Who Needs Marriage A Changing Institution – Article Example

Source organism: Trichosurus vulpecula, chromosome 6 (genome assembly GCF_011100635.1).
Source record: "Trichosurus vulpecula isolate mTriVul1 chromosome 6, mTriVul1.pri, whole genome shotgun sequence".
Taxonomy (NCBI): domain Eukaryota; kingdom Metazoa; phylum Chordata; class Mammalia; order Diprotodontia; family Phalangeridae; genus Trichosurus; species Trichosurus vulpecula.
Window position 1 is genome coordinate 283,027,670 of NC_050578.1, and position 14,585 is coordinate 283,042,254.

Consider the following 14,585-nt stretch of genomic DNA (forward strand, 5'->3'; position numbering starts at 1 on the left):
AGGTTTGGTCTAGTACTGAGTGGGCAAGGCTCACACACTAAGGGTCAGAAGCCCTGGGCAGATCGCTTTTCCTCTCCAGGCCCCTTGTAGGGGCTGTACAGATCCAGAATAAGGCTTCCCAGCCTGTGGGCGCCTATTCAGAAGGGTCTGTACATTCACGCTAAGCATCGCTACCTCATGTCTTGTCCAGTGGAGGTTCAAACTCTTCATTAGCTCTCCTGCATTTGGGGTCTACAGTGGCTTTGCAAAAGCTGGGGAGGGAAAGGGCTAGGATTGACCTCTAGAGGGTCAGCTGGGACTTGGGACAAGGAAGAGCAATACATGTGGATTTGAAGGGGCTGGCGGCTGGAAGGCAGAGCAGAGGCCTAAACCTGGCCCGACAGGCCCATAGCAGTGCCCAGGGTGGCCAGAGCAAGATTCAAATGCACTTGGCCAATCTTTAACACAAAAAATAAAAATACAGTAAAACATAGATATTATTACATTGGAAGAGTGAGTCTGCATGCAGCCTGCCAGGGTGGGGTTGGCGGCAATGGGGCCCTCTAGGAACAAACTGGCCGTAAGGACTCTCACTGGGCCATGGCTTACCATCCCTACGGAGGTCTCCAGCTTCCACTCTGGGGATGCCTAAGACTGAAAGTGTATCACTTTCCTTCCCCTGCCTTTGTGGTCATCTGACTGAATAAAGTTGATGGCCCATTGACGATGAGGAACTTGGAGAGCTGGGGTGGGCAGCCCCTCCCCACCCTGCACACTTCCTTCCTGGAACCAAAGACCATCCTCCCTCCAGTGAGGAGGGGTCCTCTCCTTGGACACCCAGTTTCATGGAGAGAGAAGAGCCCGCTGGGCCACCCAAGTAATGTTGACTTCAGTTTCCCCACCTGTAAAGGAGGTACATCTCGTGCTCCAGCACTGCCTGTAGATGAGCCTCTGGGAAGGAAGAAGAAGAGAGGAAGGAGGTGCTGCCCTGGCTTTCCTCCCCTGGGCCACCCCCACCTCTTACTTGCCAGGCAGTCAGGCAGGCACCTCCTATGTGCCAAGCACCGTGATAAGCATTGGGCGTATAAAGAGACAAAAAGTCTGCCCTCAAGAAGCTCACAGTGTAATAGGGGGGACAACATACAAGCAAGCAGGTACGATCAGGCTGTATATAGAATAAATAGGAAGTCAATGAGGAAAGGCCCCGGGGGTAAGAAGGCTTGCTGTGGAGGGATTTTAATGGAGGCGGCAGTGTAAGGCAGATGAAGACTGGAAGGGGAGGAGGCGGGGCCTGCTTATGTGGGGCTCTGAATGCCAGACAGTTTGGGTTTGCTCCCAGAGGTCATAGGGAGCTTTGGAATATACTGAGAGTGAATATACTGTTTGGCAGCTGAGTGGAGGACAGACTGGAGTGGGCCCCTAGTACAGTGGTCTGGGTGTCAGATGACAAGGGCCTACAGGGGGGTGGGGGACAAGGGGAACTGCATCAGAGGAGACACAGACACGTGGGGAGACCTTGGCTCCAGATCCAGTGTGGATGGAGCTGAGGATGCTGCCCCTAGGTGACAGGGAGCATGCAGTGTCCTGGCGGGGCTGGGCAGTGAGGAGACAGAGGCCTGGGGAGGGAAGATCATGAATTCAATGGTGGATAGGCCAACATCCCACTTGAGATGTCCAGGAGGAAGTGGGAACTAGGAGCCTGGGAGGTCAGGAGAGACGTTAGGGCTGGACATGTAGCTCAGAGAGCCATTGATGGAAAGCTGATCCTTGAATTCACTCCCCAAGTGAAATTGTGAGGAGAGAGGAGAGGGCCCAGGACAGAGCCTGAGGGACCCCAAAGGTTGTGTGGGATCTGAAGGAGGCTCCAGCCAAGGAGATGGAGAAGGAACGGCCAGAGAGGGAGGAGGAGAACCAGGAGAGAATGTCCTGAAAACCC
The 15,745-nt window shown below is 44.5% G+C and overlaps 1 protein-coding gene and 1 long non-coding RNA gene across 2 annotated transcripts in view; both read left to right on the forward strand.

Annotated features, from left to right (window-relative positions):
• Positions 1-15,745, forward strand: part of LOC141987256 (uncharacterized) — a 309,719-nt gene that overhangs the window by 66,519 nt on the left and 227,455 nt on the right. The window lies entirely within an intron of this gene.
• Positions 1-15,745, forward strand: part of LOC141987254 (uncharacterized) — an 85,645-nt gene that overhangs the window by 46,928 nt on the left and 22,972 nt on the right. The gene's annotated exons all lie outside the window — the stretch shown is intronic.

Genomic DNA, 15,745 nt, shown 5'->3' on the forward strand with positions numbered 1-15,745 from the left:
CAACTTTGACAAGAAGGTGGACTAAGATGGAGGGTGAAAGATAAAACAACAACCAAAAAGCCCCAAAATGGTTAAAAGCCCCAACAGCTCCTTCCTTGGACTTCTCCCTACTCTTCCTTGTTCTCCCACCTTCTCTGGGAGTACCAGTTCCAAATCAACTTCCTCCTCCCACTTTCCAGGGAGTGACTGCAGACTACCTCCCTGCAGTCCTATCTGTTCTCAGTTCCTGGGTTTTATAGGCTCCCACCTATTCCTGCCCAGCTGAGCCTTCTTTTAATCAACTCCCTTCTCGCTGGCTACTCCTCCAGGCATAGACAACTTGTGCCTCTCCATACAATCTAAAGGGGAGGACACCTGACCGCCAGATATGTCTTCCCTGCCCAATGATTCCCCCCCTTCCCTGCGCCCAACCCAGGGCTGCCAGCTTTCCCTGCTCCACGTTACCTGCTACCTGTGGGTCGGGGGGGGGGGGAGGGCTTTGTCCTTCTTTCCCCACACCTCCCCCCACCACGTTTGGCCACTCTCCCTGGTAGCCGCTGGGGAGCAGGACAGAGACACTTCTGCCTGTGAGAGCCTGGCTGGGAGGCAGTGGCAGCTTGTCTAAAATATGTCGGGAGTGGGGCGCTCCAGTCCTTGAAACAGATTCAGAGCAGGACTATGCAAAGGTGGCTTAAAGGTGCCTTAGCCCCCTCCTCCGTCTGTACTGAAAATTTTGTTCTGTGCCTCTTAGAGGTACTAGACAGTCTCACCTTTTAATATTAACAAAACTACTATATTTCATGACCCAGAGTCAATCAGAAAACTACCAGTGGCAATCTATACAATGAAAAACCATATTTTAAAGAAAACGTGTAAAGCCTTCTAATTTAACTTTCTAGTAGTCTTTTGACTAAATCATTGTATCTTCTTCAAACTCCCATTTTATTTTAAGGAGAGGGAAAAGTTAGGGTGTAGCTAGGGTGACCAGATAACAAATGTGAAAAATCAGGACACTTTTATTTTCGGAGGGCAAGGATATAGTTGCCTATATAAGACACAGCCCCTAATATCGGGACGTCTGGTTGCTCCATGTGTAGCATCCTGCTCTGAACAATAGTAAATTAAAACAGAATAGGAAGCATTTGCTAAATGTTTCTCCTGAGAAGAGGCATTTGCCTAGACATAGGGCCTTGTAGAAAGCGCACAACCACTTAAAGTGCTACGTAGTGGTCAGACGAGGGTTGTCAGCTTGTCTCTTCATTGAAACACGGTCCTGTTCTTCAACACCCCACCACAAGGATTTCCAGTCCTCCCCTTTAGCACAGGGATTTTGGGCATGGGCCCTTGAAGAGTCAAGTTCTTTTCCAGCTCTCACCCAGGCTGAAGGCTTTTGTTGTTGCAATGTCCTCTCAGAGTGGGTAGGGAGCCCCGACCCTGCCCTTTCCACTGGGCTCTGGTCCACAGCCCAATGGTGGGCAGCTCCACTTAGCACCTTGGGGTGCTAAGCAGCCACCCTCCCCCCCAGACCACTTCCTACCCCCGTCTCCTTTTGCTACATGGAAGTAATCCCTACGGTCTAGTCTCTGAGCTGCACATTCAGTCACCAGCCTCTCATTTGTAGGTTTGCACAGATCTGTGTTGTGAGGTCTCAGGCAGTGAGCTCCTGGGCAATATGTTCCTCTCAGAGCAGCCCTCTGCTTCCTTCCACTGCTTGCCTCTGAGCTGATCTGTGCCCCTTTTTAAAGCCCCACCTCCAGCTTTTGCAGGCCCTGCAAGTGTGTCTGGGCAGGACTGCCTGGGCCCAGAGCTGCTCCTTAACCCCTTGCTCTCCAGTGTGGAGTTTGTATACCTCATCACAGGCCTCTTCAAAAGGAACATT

The paper "Who Needs Marriage? A Changing Institution" is a great example of an article review on family&consumers studies. In this article, written by Belinda Luscombe (2010), the author delves into the issue of marriage and how it has changed over the last two generations. The author uses the findings of the research conducted by the Pew Research Center and the TIME in order to illustrate what has caused the changes in the modern marriages. The author points out that the wealth disparity between the married and the unmarried has grown, and by 2008, stood at 41%. However, the author also notes that most Americans still respect the institution of marriage and want to try it.  An astonishing fact that I find to be true is that many young people today view marriage as obsolete. In this article, the author notes that research shows that 44% of young Americans under the age of 30 believe marriage is headed for extinction. As an individual, I share the same view and believe that marriage has lost its original meaning. The wrangles and divorce rates witnessed in marriages today could perhaps explain this negative view. The author also brings out an interesting aspect of marriage: the changing nature of gender roles. It is clear that men are perceiving women to be equal, and this has allowed men to marry older women. It is no longer the responsibility of the man to provide, and this has influenced the person's people to marry today. In her concluding remarks, the author asserts that it is unlikely that the status of marriage will drop in the future. I find this hard to believe considering that people are taking negative views about marriage and instead opting for cohabiting.  In conclusion, this article brings out interesting insights about marriages today. Although most of these views apply to most individuals, marriage still remains a union between two people. The circumstances around their marriage may be unique to them and may not fall into these general categories. However, the insights provided here are important in understanding the institution of marriage today.